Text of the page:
- Democrats’ Dilemma: The party’s candidates have been trying to signal their independence from the White House, while not distancing themselves from President Biden’s base or agenda.
- Intraparty G.O.P. Fight: Ahead of New Hampshire’s primary, mainstream Republicans have been vying to stop a Trump-style 2020 election denier running for Senate.
- Abortion Ballot Measures: First came Kansas. Now, Michigan voters will decide whether abortion will remain legal in their state. Democrats are hoping referendums like these will drive voter turnout.
- Oz Sharpens Attacks: As the Pennsylvania Senate race tightens, Dr. Mehmet Oz is trying to reboot his campaign against his Democratic opponent, Lt. Gov. John Fetterman, with a pair of pointed attack lines.
Money from super PACs with ties to both Republican and Democratic Senate leadership has flowed in to try to tip the scales, with the Senate Majority PAC, a Democratic group, spending millions to attack Mr. Morse, the establishment-backed candidate — a gambit that could aid Mr. Bolduc.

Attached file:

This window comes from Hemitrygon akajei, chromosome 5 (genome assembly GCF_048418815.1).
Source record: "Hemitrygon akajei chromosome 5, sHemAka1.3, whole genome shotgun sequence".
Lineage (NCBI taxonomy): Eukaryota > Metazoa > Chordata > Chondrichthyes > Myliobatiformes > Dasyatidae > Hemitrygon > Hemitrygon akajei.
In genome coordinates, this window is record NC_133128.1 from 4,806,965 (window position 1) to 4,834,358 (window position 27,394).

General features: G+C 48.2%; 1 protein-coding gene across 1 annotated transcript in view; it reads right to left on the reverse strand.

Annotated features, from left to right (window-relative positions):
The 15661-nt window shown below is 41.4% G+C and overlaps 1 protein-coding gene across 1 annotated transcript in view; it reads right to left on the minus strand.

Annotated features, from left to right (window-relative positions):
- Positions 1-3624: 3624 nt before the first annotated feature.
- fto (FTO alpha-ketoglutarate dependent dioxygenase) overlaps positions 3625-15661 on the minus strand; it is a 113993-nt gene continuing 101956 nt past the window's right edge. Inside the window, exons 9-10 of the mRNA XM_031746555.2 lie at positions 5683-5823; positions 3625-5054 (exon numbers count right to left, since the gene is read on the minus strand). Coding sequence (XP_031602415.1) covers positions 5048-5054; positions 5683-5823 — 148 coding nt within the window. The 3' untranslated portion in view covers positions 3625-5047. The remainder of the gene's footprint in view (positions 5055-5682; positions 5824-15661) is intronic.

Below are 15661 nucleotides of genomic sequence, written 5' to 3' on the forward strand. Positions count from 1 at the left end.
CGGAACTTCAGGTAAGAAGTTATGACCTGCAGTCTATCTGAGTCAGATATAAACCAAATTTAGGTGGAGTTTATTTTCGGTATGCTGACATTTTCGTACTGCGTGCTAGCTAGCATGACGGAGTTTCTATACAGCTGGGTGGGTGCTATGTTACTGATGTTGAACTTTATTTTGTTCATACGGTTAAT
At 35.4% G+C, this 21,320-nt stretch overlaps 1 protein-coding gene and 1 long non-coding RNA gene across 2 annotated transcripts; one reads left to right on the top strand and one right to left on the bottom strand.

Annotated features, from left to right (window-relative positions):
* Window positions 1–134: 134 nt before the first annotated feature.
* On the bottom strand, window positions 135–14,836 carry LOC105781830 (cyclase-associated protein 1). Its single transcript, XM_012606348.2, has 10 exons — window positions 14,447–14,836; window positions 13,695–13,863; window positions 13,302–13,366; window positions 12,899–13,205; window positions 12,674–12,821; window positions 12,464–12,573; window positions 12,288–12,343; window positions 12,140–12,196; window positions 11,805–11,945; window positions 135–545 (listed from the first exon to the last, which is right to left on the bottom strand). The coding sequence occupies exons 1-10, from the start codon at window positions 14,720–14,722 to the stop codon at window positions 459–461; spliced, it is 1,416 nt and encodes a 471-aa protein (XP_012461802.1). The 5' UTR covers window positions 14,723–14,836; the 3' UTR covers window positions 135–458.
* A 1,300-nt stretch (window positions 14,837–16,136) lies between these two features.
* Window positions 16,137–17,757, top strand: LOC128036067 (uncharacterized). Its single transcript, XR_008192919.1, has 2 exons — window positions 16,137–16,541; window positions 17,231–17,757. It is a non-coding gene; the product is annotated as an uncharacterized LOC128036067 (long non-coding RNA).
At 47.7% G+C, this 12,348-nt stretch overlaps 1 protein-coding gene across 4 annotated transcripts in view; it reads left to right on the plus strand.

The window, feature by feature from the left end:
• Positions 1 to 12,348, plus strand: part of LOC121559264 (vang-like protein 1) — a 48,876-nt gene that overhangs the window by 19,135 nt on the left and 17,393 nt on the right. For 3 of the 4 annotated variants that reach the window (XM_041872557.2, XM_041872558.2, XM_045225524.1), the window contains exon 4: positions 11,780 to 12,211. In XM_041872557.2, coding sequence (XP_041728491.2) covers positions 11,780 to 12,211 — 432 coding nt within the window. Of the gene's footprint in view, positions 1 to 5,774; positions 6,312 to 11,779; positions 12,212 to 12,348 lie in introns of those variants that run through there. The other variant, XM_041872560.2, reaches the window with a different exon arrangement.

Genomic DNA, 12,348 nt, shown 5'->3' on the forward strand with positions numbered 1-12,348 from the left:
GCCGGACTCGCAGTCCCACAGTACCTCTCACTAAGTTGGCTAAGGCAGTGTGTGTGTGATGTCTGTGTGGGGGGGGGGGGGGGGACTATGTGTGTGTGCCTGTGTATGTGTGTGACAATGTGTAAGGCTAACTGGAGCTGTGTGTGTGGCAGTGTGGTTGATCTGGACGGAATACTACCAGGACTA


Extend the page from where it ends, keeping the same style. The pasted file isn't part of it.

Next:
Mr. Morse, who has the backing of Mr. Sununu and establishment Republicans but is trailing Mr. Bolduc by double digits in polls, met with Mr. Trump at the former president’s New Jersey golf club on Sept. 2, but no endorsement has materialized.
Then again, Mr. Trump hasn’t endorsed Mr. Bolduc, either.
A scramble for House seats
Republicans in New Hampshire are wrangling over the chance to square off against U.S. Representatives Chris Pappas and Ann McLane Kuster, two Democrats whom Republicans see as vulnerable.